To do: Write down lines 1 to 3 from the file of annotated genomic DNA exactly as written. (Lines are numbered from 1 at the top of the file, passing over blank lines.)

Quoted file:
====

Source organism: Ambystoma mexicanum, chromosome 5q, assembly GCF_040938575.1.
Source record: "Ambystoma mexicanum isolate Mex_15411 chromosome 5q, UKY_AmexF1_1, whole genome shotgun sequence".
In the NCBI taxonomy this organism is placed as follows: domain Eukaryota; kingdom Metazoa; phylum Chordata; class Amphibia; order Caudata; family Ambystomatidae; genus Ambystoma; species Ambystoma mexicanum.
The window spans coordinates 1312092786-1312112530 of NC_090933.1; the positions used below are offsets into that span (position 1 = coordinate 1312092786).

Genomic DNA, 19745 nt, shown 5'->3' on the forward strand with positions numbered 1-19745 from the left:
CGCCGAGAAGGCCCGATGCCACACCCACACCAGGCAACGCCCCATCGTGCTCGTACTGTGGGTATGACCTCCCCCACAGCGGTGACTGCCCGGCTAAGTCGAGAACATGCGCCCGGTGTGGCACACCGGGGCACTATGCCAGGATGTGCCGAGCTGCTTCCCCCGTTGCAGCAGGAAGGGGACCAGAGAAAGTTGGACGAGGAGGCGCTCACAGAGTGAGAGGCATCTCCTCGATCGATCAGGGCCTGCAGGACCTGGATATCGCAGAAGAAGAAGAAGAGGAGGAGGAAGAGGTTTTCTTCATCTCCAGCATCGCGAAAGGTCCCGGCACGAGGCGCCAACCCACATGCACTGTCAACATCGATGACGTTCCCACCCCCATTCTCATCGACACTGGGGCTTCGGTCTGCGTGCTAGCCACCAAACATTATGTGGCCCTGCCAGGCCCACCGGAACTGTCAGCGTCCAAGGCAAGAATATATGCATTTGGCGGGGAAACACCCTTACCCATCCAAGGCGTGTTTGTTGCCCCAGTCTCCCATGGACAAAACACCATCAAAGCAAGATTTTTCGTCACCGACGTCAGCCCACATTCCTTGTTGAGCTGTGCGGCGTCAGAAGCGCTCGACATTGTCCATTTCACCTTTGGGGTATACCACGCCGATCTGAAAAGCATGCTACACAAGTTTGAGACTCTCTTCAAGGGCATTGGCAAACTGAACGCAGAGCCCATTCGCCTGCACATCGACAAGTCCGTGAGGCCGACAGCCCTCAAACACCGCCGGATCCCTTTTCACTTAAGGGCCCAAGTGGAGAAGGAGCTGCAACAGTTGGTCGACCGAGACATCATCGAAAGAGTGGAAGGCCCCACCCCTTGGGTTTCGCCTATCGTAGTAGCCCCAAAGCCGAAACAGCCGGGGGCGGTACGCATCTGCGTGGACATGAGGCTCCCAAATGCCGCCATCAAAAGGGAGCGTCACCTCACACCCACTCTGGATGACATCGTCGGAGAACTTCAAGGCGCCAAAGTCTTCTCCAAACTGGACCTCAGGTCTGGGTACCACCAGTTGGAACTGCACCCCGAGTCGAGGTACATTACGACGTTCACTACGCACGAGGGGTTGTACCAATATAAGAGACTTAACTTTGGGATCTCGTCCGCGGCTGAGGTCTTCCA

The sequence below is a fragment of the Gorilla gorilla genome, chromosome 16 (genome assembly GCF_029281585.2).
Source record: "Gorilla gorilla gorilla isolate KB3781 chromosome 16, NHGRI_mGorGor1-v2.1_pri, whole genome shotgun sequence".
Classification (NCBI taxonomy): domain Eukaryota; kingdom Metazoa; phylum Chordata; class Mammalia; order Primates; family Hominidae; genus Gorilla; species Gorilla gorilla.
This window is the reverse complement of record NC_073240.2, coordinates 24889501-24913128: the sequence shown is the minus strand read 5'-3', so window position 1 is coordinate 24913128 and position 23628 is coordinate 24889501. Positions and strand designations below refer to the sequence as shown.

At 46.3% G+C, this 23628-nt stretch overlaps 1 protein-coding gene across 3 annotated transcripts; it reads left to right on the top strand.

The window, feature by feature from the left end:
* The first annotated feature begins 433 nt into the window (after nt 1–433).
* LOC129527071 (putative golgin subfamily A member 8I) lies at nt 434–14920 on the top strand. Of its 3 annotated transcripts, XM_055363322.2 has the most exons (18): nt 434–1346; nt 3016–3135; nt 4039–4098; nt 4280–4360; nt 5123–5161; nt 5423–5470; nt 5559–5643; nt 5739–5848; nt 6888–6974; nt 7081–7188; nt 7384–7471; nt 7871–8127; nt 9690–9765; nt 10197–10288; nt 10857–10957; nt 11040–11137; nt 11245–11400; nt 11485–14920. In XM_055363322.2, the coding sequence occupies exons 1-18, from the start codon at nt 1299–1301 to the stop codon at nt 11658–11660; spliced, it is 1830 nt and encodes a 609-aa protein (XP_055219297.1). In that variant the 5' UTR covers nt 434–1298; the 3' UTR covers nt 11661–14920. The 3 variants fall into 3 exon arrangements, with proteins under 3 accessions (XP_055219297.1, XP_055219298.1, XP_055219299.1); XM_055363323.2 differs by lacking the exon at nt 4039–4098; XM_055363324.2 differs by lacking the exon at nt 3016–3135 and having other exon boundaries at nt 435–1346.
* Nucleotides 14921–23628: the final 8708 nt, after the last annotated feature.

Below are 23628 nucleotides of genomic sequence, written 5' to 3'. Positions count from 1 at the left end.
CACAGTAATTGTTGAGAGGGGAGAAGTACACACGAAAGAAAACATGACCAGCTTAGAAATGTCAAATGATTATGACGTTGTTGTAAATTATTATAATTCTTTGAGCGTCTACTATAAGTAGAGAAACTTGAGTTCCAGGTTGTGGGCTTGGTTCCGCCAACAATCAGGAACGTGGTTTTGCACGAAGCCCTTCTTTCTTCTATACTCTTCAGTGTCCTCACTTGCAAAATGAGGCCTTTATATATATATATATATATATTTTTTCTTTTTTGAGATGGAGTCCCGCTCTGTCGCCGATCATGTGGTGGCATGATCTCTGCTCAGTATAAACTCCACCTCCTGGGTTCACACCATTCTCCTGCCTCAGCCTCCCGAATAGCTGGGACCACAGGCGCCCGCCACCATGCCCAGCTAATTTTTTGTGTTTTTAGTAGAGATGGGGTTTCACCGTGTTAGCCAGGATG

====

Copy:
Source organism: Ambystoma mexicanum, chromosome 5q, assembly GCF_040938575.1.
Source record: "Ambystoma mexicanum isolate Mex_15411 chromosome 5q, UKY_AmexF1_1, whole genome shotgun sequence".
In the NCBI taxonomy this organism is placed as follows: domain Eukaryota; kingdom Metazoa; phylum Chordata; class Amphibia; order Caudata; family Ambystomatidae; genus Ambystoma; species Ambystoma mexicanum.